All of the above special shipments are distributed in Norway by the Donor’s Committee.

Although in the past certain of the commodities included in the special relief shipments, in particular fats, represented purchases made by the Norwegian Government outside the blockade area and shipped to Sweden on Swedish safe-conduct vessels, it is highly doubtful whether it would be possible to follow this procedure in the future in view of Germany’s recent action in suspending the Swedish safe-conduct traffic in retaliation for the termination of all Swedish exports to Germany.

C. Recommendations of the State Department. As stated in SWNCC 24/1, dated February 15, 1944,22 the State Department considers that for high political reasons the Government of the United States cannot about-face now in its attitude toward the general question of relief shipments from Sweden to Norway. Aside from the political reasons involved, the State Department is convinced that in certain circumstances such as those pertaining to Norway, relief programs in occupied territory are not detriments to the prosecution of Allied military operations but, on the contrary, may be contributory to their success. It feels that the shipment of arms to resistance groups in occupied territory is of little avail unless the civilian population in general and members of the resistance groups in particular are likewise furnished with a modicum of foodstuffs. The State Department considers that this Government is formally committed to the continuance of the monthly Norwegian relief program of 1,000 tons. With respect to special relief shipments from Sweden to Norway, the State Department strongly recommends that the United States Joint Chiefs of Staff agree, in principal, to their continuance. In connection with this latter type of relief work, the State Department is prepared to refer every special relief request to the War and Navy Departments and to the Joint Chiefs of Staff for decision.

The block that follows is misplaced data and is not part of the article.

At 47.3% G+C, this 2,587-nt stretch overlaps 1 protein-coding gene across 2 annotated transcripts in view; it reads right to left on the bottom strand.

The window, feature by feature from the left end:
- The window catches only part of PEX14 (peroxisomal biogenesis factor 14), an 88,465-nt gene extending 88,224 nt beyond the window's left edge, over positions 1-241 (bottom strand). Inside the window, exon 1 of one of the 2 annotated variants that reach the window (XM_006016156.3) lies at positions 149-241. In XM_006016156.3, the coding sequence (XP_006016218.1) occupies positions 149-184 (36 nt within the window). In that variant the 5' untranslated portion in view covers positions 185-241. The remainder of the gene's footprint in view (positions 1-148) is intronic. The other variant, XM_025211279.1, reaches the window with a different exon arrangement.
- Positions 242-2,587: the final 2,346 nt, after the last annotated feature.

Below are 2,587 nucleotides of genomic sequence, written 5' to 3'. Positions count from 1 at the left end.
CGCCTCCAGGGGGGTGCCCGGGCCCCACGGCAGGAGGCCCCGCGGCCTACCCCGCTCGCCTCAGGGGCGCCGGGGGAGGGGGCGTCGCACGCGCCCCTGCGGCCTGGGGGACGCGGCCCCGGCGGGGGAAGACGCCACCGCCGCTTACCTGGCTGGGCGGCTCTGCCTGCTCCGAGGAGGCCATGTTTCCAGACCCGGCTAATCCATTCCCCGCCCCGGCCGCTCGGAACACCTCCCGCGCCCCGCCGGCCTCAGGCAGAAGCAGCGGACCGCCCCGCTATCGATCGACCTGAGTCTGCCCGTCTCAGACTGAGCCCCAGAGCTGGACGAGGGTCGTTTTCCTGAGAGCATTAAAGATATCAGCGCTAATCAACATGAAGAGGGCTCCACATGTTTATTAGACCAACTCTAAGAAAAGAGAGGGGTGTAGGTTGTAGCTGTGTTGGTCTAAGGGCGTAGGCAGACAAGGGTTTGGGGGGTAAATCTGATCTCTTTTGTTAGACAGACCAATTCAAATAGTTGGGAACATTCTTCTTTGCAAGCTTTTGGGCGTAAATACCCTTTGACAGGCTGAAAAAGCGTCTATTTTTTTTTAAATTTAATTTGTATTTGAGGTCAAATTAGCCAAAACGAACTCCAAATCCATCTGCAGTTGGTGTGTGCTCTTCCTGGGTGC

No Allied shipping has been or will be involved in the maintenance either of the continuing Swedish relief program for Norway or for special relief shipments. Furthermore, no compensatory shipments [Page 36] to Sweden to make up for relief shipments to Norway are contemplated until after the war.

  1. At its 12th Meeting, March 3, 1945, the State-War-Navy Coordinating Committee agreed to forward this memorandum to the Secretary of State. The memorandum was designated document SWNCC 24/3, 5 March 1945, Enclosure 1.
  2. For the terms of the agreement reached in June 1944 between the British Ministry of Economic Warfare on the one hand, and the Department of State and the Foreign Economic Administration on the other, see the memorandum by Mr. Eldred D. Kuppinger of the Special War Problems Division, dated June 12, 1944, Foreign Relations, 1944, vol. ii, p. 266.
  3. Submitted in accordance with the recommendation contained in the Minutes of the 10th Meeting of the State-War-Navy Coordinating Committee held on February 16, 1945, not printed.
  4. Norwegian resistance organization.
  5. Forces Françaises de l’Intérieur (French Forces of the Interior), French resistance organization.
  6. The Joint Standing Committee consisting of United States, United Kingdom, and Swedish representatives was established in Stockholm to assure the Allied Governments that Swedish trade policy was in accordance with various wartime trade agreements.
  7. Office of Strategic Services.
  8. See footnote 8, p. 28.